The Impact of Hurricane Impact Windows – part 1 of 2

1992 was the year that changed everything. That was the year Hurricane Andrew blew through South Florida and wreaked havoc to the tune of $25 billion. Building officials blamed much of the destruction on wind pressure leaking in through broken windows and doors, causing roofs to blow off and walls to collapse. To reduce the potential of future damage resulting from big blows, the code was changed to fortify buildings against wind penetration, thus the advent of impact resistant window.

THE CODE
The code basically breaks down the method to meet the higher window load requirements in two ways: the window itself, and its installation. It says that the impact resistant window must be able to withstand the “large missile impact” of a 9lb 2×4 hitting the window at a speed of 34 miles per hour without penetrating the window. The glass may break, but the opening must not be penetrated. In addition, the windows and doors have to withstand 9,000 cycles of positive and negative air pressure, conditions in a real hurricane that could pull a regular windows right out of its frame.

THE WINDOW
To meet the penetration restriction, window manufacturers all use a similar type of impact window glass that’s much like a heavy duty car window. Florida’s best windows and doors manufacturing process is basically the same as it is with most window manufacturers: their design consists of a clear plastic interlayer sandwiched between two panes of glass. Two types of interlayer are used: Polyvinyl butyral (PVB) and SentryGlas Plus (SGP). The SGP is more rigid and less likely to tear than PVB. For that reason, some manufacturers use it in their larger windows, or those windows designed for the highest wind zones.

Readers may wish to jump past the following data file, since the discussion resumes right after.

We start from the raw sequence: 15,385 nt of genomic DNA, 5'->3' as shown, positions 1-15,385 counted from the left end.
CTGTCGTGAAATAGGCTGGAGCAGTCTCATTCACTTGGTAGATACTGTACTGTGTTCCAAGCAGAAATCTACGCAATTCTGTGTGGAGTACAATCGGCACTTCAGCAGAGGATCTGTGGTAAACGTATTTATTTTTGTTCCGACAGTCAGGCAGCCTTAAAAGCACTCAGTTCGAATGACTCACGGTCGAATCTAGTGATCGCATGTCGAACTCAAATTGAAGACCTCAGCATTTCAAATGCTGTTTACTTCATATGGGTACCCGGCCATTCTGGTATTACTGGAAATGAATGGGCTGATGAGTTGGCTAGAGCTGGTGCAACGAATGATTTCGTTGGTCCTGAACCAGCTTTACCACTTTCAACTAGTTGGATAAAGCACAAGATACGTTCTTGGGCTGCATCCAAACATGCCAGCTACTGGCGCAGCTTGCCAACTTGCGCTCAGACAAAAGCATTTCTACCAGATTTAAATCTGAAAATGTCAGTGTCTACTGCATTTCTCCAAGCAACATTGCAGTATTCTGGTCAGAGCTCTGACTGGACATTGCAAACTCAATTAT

The glazing system is also an important factor: a silicone sealant that may be strong enough to hold the glass in place in a Zone 3 impact test, but would likely fail in a Zone 4 test, causing the window to fly out of its frame. Windows in the higher test category would instead use something more like a construction adhesive for its glazing system. “The difference, says Kurt Mendez of Florida’s Best, is between Elmer’s glue and super glue.”

Window manufacturers also reinforce the frames in order to meet requirements. Lawson Industries uses a one piece sill plate (this also helps to prevent water leaks into the home) and interlocking meeting rails which ties the sash together when shut. Heavier locks also place a role in meeting impact tests, as they can be critical on certain types of windows, such as casements. For a casement window, the only thing holding the window sash in place under negative pressure is the hinge on one side and the lock on the other.

Today, virtually all of the major window manufacturers make a high-grade, impact-resistant window that has been certified to meet protective standards. The current gold standard in testing is the Miami-Dade County hurricane impact test. Remember, it is your life and your property. Essentially all of Florida, and all the coastal regions of the United States should prepare for possible wind speeds of 110 mph or greater.

Source: http://blog.arttofimpactwindows.com/2009/07/the-impact-of-hurricane-impact-windows-part-1-of-2/